Dealer L.V. Merrill of Merrill Motor Company received a pin and a special commendation from James P. Arritt, Ford Division Washington (D.C.) district sales manager, in honor of his firm’s 42nd anniversary as a Ford dealership. The dealership was one of 47 recently cited in the Washington, D.C. sales district for 25 or more years’ community service in representing Ford. Mr. Arritt congratulated the dealership, “Both for the fine representation you’ve given Ford division in the automotive marketplace and for your record as an outstanding member of your business community.”
Trooper W.A. Buntin investigated a two-car collision which occurred Saturday at Huntly involving a 1973 Mercury Capri driven by Mary Patricia Bozell of Huntly and a 1961 Chevrolet operated by Joe Lee Lewis of Washington. The Bozell car pulled into the highway from Huntly post office in the path of the approaching Lewis vehicle. Mrs. Bozell was cited for failing to yield the right of way. She had a possible concussion and was treated at Warren Memorial Hospital and released. Lewis escaped injury but two passengers with him were injured. Georgia Newman sustained lacerations and abrasions of face and legs and had a back injury; Betty Hogan received lacerations of the forehead and abrasions of her legs. Both Washington residents were treated at Warren Memorial and released.
There is no doubt about it — David Greer was carried away. Whether it was the wild beauty of the Rappahannock country, the outgoing freedom of the people or just the emotion of the tributes to the “living spirit of Helen Fuller” — Greer was swept along beyond his judgement. It was at an auction last September of the estate of Helen M. Fuller, a former editor of the New Republic who had become a resident of Rappahannock, that Greer, of the Greer Gallery in New York, bid on a painting by Mexican artist Diego Rivera for $15,500. Greer also bought other paintings, but it was the Rivera picture of two women that was the talk of the auction, and Greer had been bidding against two other dealers.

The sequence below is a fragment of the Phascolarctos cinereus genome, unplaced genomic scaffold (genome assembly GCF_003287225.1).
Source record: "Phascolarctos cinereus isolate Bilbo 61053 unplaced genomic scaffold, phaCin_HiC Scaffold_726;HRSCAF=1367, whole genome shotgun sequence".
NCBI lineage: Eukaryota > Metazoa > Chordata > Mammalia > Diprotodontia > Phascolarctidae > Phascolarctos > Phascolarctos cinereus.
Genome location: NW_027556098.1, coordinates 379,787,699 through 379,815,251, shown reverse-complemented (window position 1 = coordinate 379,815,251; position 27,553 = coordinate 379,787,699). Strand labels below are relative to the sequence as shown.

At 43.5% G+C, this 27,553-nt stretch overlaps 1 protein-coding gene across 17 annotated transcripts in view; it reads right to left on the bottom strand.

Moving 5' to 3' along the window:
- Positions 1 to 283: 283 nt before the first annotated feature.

Robin Cooper has been selected as Rappahannock County High School’s recipient of the good citizenship award presented by the Culpeper Minute Men Chapter of the National Daughters of the American Revolution. A senior, Robin is active in the Student Council Association, plays basketball and serves as treasurer of the senior class. She received preliminary acceptance at Virginia Tech last week, where she plans to major in the fields of health and nutrition. The daughter of Mr. and Mrs. Robert Ludwick of Castleton, she received her award at a DAR meeting held Jan. 12 in Culpeper.
A private residential alcoholism treatment center serving the Fauquier area opened its doors Monday. The facility is just off Route 229 near Rixeyville. With a 30-bed capacity, Primavera will accept walk-in patients as well as referrals from physicians, families and hospitals. All applications for admittance will be evaluated by a screening committee, however. Dr. Werner Krebser and Dr. Jerry Martin from the Rappahannock Medical Center will be medical directors for the treatment center. Executive director is Jack Ortega and the clinical director is Herb Cofer. The staff includes four alcoholism counselors and nurses on duty 24 hours a day.
Representatives from the Rappahannock board of supervisors, sheriff’s department and fire and rescue units will try once again this year to persuade the state compensation board to pay staffing expenses of a county’s dispatch center. Gene Leggett, from the county’s fire and rescue association, told the supervisors that equipment costs will be covered by the $11,600 matching grant awarded by the Virginia Rescue Squad Assistance Fund, plus $5,000 committed by the board. “The really big problem is personnel,” he said. “There’s been some progress, or at least clarification, in that area.”
Several merchants report that last weekend’s Blue Ridge Christmas in Sperryville was a success. Jimmy Swindler Jr. of Country Manor, who is head of the Sperryville Business Council, said that merchants he talked to were very pleased about the weekend, especially the crowds Friday and Saturday. Swindler noted that the Friday after Thanksgiving is the busiest shopping day of the year nationally. Sperryville merchants want to attract some of those crowds, he said.
Betty Pullen at The Faith Mountain Company said they had had a “super” weekend. She said Friday was the busiest day, “but a ton of people went through Saturday. It looked like the economy is coming out of the recession here.” She said Faith Mountain had done a lot of advertising and sent out postcards to regular customers advertising sales for the weekend. “I feel like that all paid off,” she said. Even merchants outside Sperryville benefitted from the weekend. Fanning Baumgardner, who sells cut-your-own Christmas trees across from the high school said, “We didn’t expect to sell many, but we sold more than we expected.” He said he had sold more than 20 trees over the weekend.
Nov. 7 was the day the earth opened up its big, black mouth and yawned. Dale Bartles’ chimney, furnace and whole basement floor fell into that cavernous mouth, like crumbs sucked off the lips of a sleeping giant. Since then, the sinkhole that opened up directly under Bartles’ home here has whetted its appetite with a few assorted pieces of furniture; Monday’s main course consisted of the rambler’s first floor and the upstairs walls. The sinkhole continues to grow at an alarming rate, and all signs indicate that eventually the entire house may slide into depths unknown.